Founders call floating downtown zoning plan championed by John Pedersen “reckless”.
Five years after the city began to forcibly close all of the privately owned bars in the Superblock, Myrtle Beach city residents have yet to see any of the promises made by city government.
The Superblock library is now promised in a different location. The Superblock Children’s Museum faded into whispers. The promises of better yet to come continue.
Meanwhile, the downtown continues to be infested with an estimated 2,000 homeless people.
Tourists watch herds of heroin addicted and fentanyl addicted vagrants walk the streets, hawking for a few dollars at practically every open business.
Ad hoc planning
Since 2015, City Manager John Pedersen continues to wave the magic wand of big government in an effort to solve the city’s lack of new investor problems. Outside investors, however, have been slow in taking him up on the millions the city has offered in investment tax credit incentives and historic tax credits. In fact, there have been few takers on property located just 4 blocks from the oceanfront.
The downtown continues to resemble what local media personality, Chad Caton, calls “A bombed out Beirut”.
On Tuesday, City Council increased its big government efforts by approving the first reading of an ordinance that creates floating and lesson-ed zoning restrictions. The ordinance also expands the boundaries of the Redevelopment District Zone to encourage mixed-use development and redevelopment from 29th Avenue North to approaching Market Common (17th South) between Kings Highway and Ocean Boulevard.
These are the sections where Myrtle Beach locals say you can see “walking zombies” roaming the streets on a daily basis.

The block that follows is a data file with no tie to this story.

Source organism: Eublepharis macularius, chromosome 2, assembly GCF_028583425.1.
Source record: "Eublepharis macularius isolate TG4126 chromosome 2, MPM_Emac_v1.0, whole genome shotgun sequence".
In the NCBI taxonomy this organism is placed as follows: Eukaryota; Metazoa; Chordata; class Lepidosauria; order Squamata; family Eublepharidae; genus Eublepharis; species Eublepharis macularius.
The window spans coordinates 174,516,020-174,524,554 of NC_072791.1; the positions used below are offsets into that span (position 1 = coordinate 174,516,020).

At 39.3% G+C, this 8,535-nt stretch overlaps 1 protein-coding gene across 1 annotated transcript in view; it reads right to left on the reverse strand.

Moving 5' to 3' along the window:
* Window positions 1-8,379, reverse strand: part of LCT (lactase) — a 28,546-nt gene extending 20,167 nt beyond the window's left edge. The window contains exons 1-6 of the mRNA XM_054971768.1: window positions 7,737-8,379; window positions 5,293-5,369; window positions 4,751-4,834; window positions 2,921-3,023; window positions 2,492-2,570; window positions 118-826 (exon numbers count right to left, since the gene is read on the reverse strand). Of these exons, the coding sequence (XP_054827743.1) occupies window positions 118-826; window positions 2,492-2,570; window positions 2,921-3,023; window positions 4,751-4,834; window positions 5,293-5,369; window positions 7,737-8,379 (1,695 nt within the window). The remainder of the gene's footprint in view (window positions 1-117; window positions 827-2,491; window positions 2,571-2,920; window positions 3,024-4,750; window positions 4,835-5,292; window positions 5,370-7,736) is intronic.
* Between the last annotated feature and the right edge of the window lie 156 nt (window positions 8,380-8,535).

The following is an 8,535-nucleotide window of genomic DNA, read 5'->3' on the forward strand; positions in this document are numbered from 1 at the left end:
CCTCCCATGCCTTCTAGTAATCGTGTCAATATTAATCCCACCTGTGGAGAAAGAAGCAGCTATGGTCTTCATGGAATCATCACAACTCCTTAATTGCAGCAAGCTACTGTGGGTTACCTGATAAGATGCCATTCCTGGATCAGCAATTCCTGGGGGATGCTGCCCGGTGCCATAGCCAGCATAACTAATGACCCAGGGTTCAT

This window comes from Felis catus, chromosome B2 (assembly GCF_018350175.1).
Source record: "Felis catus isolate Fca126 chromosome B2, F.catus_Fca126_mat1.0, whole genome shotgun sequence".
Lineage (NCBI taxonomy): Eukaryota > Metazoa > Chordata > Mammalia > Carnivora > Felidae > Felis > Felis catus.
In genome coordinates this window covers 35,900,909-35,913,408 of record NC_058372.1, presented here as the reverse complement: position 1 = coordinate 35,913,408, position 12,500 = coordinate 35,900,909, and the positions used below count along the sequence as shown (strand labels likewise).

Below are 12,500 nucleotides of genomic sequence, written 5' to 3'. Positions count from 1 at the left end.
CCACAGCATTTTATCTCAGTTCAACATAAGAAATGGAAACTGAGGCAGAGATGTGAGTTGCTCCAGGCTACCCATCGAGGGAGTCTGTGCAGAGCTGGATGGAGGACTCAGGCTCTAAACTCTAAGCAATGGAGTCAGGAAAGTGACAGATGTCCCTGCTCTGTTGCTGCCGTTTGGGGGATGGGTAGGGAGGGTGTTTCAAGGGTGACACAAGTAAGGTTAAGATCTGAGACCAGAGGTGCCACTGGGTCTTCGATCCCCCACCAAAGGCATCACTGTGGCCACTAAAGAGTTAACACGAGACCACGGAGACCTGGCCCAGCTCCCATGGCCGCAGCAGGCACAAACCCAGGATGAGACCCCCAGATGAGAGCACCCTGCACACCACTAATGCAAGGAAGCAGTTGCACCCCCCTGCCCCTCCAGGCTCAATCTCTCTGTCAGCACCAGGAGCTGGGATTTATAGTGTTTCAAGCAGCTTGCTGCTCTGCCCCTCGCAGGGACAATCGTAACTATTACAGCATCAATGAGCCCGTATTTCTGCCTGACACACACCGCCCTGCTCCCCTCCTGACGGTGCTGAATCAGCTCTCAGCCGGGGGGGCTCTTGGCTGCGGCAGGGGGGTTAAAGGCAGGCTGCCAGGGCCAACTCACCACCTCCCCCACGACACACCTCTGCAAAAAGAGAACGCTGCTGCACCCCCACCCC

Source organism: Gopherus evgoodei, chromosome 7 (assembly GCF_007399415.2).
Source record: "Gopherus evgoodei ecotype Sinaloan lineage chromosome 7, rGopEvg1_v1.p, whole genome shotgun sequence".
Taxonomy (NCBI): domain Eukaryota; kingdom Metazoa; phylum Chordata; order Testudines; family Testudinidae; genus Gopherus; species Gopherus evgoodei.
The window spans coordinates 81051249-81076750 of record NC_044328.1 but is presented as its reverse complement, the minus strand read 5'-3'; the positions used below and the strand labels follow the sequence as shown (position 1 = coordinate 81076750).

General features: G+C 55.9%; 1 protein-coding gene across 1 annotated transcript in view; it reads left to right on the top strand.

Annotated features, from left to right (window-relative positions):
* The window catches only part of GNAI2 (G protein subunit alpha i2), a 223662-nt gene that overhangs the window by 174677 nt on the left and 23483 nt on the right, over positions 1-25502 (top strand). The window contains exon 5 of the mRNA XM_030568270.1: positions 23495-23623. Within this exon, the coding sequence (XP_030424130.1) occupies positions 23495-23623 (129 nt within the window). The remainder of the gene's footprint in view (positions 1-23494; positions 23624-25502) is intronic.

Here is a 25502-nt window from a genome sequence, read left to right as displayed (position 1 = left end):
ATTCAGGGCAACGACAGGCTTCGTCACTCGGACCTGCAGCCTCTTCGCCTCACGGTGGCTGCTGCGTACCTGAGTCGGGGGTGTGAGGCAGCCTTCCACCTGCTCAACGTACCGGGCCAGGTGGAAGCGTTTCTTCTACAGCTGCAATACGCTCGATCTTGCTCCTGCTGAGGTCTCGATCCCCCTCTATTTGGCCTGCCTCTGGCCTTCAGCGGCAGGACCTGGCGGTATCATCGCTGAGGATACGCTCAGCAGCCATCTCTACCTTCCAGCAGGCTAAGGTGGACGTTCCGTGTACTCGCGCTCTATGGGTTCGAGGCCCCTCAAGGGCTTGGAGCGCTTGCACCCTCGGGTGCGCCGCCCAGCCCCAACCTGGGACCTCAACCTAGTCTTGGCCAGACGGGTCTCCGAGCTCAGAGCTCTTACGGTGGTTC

Founding Families Question City Leadership
As the Sun News reported: Business leader Bill Pritchard said he expressed in a phone conversation with City Manager John Pedersen, Prichard’s recommendation to keep areas of focus within the city “surgical.”
“And then I get this. This just blows me away,” Pritchard said during Tuesday’s meeting. “I almost don’t know how to react to it. Maybe it’s what city council wants to do, but it doesn’t seem like a direction I can be comfortable with.”
Planning Commissioners cited the large area of land put into consideration as a major concern, along with the “administrative nightmare” it will cause with thousands of properties in question that could all be considered RDZ and how lifting the zoning restrictions could negatively affect the city.
“This is an effort to jump-start something, and what concerns me about this is, is it going to draw in quality development? I’m not sure changing what we’ve currently got will make a difference,” said Ann “Brittain” LeMay.. “I think it’s reckless.”
Lemay runs Brittain Resort Hotels. Her family owns the most powerful property management firm in the city. To witness these founding leaders rebuking city council and the city manager in the public media is highly uncommon. It speaks volumes about the current confidence in City Manager John Pedersen’s leadership.
“We haven’t had blazing success from that area,” Pritchard said. “This isn’t doing what we want done, and it doesn’t seem to be working.”
“There’s not enough communication from council on plans,” LeMay added.
Both Pritchard and Lemay serve on the city’s planning commission. The Planning Commission will hold a public hearing on the proposal on Feb. 4 at 1:30 p.m. at the City Services Building on Oak Street.
“BLIGHT BY DESIGN” GONE BAD?
Many merchants believe the city was active in accelerating the decay of the downtown. Businesses were not allowed to open in empty store fronts. Small repairs were limited by the city, unless large sums of monies were put up by merchants for an entire overhaul of their properties.
Zoning and community appearance board restrictions tied the hands of current and new potential small investors. The results can be seen as below.
These are just a few snapshot examples of pictures than can be taken over 129 times or more. Blight abounds city-wide.
Our readers will note: City Manager John Pedersen continues to make accusations that our reporting is the real problem with downtown Myrtle Beach. He went as far as sending us an email claiming that we have a “vendetta” against him personally.
In over 16 years, no other city mayor, city leader nor city staff have made such claims about our reporting, other than those in the City of Myrtle Beach. This includes all other municipalities in Horry County.
Could it be that we are simply reporting what is?
The establishment business class is just now beginning to openly discuss their own concerns about the city manager’s level of competence in running the city’s affairs.